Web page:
Tuesday, December 22, 2015

Colour Coding - Part IV

The new FT812 VGA Shield  - with PS/2 Keyboard and Mouse Inputs

A couple of weeks ago, I completed the pcb layout for the universal VGA shield - a small 50mm x 50 mm pcb that fits a range of popular 3.3V microcontroller development boards. Any dev board that supports the basic Arduino style headers can use this board - and that opens it out to a very wide range of boards.

The board provides
  • A powerful 800 x 600 graphics co-processor   - the FT812 from FTDI
  • PS/2 Keyboard connector
  • PS/2 Mouse connector
  • Additional UART via FTDI cable
The freshly minted pcbs arrived in today's post - just in time for some development work over the Christmas holiday period.

The boards may be fitted to several popular microcontroller and FPGA dvelopment boards  - including

  • STM32F  Nucleo boards
The VGA shield fits neatly on any STM32F Nucleo Board
  • STM32F7 Discovery Board
Fitted to the underside of a STM32F746 Discovery board
  • Gadget Factory  Papilio Duo FPGA Board with Xilinx Spartan 6 FPGA

Fitted to a Papilio Duo FPGA board
  • Any board that supports Arduino headers with 3V3 signalling!
My 3V3 ATmega328 "WiNode" pcb - which also has a SDcard
The FTDI FT812 is a complete graphics co-processor - intended for driving colour LCDs. With a little bit of tinkering, we can make it produce a VGA signal - suitable for displaying on any flatscreen monitor.  The PS/2 keyboard and mouse interfaces offer the extra connectivity to bring a full user interface to your latest microcontroller project.

The FT812 embedded video engine removes the burden of producing a colour graphical interface from the microcontroller - and allows quite stunning GUIs to be produced from even a basic 8 bit microcontroller.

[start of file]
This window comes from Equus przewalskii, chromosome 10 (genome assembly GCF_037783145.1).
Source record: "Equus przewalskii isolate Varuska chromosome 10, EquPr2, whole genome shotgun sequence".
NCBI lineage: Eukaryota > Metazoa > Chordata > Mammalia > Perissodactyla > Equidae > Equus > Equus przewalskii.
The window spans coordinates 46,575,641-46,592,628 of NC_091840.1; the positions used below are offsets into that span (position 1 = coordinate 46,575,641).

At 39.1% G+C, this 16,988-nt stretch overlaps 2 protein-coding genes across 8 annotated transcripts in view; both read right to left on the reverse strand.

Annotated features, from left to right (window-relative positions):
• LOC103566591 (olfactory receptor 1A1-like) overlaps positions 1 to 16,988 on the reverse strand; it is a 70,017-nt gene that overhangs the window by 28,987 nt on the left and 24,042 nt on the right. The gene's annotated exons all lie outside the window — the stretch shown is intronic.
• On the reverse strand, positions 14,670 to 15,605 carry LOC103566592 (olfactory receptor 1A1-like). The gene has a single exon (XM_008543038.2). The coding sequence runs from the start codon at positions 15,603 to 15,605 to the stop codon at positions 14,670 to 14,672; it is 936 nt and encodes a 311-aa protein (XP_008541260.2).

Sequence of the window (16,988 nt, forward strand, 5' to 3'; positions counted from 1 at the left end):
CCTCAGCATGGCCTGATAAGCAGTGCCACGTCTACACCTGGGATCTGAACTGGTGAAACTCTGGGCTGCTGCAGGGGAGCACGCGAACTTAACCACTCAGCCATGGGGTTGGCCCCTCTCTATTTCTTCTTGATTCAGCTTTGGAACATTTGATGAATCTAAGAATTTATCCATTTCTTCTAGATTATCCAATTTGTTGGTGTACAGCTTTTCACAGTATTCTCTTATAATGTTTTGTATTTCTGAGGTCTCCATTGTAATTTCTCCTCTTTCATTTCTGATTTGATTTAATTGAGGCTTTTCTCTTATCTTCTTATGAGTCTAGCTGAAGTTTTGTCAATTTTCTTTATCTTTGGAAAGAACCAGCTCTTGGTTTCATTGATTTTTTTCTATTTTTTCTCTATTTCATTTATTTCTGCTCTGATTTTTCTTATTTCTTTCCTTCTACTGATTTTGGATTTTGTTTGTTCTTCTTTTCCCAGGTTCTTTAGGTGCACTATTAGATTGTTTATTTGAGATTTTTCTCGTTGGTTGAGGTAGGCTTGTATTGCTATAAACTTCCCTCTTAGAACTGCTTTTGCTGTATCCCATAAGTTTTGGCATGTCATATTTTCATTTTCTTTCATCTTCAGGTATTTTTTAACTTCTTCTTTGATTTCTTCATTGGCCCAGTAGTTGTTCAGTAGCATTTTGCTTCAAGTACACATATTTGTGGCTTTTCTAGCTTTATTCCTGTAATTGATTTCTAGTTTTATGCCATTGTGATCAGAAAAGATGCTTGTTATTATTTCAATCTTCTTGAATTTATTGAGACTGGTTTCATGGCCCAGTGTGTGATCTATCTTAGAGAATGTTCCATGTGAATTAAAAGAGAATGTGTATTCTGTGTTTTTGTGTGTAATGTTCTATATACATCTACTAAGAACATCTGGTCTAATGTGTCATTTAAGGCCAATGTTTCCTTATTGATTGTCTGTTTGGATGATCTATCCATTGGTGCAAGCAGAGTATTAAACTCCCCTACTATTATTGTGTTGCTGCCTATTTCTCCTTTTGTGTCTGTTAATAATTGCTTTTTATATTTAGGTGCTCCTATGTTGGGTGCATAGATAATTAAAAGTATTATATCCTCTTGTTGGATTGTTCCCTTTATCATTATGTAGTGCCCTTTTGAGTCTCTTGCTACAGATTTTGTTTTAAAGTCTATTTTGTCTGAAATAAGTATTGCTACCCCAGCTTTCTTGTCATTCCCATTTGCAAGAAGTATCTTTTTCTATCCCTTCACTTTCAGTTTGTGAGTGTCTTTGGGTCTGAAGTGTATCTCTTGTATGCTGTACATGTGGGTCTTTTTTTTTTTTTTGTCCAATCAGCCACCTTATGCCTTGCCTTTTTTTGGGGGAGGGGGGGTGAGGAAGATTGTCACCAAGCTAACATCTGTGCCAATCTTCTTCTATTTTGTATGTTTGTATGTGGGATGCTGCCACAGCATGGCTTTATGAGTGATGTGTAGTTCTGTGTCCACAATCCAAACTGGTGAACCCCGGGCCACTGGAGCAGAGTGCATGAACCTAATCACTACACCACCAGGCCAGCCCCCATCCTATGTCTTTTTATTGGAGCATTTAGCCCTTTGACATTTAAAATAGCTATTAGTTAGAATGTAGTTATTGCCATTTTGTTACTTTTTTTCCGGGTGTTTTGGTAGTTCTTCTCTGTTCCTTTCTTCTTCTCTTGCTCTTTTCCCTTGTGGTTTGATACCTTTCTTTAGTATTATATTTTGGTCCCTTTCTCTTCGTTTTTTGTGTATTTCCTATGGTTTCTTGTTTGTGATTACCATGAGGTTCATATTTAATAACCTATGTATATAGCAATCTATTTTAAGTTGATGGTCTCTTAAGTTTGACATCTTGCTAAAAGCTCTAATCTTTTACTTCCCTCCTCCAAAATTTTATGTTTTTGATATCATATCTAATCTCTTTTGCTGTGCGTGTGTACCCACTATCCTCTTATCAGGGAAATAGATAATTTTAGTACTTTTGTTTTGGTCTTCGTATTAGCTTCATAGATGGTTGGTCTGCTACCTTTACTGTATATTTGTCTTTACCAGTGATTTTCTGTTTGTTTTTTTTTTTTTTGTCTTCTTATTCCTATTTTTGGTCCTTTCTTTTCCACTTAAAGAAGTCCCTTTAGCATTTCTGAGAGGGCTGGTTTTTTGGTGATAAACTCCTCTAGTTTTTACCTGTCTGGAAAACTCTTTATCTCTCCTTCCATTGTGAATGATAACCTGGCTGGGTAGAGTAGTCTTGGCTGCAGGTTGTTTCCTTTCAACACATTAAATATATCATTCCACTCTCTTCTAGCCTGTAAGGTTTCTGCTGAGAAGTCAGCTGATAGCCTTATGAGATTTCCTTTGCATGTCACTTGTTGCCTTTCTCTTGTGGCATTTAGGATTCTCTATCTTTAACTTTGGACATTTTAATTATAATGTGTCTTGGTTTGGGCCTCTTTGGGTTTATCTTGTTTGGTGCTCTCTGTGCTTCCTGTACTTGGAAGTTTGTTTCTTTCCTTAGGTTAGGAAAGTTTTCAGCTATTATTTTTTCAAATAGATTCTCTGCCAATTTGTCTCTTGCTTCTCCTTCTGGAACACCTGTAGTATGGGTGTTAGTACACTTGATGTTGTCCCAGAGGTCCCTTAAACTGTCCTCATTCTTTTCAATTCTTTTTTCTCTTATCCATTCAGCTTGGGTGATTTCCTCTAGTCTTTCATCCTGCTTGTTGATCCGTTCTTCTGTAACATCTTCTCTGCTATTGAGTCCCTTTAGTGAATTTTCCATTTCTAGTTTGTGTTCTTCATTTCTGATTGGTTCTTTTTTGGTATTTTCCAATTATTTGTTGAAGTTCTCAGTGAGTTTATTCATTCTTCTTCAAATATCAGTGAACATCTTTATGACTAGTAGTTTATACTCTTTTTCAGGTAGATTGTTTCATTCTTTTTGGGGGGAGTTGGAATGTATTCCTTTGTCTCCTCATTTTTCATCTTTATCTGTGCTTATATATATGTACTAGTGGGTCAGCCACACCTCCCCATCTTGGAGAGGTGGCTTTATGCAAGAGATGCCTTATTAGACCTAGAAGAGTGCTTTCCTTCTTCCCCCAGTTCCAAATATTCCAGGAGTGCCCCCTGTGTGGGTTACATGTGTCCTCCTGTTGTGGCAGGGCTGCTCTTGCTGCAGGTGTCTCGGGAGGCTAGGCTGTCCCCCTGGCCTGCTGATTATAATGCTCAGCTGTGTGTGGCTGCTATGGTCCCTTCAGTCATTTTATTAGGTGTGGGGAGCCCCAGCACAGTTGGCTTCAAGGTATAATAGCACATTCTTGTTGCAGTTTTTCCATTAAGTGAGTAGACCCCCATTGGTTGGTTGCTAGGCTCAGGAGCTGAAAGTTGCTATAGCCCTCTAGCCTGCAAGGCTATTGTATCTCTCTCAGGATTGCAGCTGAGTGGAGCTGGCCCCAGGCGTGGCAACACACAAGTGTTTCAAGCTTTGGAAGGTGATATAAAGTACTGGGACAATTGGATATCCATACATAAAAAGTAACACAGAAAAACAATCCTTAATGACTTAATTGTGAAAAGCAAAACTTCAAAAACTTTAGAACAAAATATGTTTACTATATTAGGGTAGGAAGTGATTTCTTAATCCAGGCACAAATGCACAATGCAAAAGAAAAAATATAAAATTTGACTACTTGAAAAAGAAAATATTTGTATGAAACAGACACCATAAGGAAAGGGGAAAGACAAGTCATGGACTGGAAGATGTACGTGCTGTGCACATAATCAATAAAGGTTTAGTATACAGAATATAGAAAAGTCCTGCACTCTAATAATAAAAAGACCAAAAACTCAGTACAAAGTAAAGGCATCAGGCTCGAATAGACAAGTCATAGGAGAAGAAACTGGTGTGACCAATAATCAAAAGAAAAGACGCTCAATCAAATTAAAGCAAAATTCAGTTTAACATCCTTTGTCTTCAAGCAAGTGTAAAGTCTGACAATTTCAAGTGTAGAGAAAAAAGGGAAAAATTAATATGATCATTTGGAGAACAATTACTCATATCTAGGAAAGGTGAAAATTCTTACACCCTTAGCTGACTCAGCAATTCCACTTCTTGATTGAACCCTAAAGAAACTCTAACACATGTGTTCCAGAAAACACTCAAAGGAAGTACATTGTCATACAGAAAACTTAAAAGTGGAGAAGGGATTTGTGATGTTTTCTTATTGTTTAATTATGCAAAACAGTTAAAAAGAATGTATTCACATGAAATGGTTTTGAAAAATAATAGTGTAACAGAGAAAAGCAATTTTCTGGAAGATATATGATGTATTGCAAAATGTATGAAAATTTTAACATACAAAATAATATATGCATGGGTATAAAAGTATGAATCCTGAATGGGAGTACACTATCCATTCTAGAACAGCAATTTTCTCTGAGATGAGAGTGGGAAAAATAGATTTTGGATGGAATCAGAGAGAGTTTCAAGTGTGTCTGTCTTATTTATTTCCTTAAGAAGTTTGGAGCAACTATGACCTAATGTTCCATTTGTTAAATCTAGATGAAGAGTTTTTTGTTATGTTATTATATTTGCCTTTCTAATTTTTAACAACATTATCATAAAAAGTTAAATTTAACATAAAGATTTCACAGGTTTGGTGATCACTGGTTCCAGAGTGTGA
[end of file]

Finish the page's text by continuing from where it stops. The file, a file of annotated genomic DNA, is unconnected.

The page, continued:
The FT812 is accessed over a SPI bus - and for convenience this has been brought out to the standard Arduino headers.  Provided that your dev-board works at 3V3 - then this board should be compatible.

Instead of using an 8-bit microcontroller, such as the ATmega328 - this board has been produced with much faster, 32-bit processors in mind.  These include the STM32Fxxx range of ARM Cortex M3, M4 and M7 processors from ST Microelectronics, and the Soft Core processors available from the Gadget Factory Papilio Duo FPGA board.

Some Hardware Details.

The FT812 is accessed via the SPI bus  - on the usual D11,D12,D13 Arduino pins. Additionally there is a Chip Select on D9 and an optional INT on A1, and a Power Down PD on A2.  PD acts as a reset an normally needs to be pulled high. 

The FT812 has 8-bit outputs for the Red, Green  and Blue components of the video signal. These digital outputs are recombined in a resistor network to produce an analogue component video signal of approximately 0.7V amplitude.

The value of the resistors are chosen to be as close as possible to increasing powers of two - starting at 499 ohms.  There is a useful blog post and a XL spreadsheet describing how the resistor values are chosen for a similar VGA project here.  It should be noted from the XL spreadsheet that the most significant resistor (499 ohms) appears to give a step discontinuity in the output - this may be minimised (on paper) by lowering this value to approximately 470 ohms. This has yet to be tried in practice.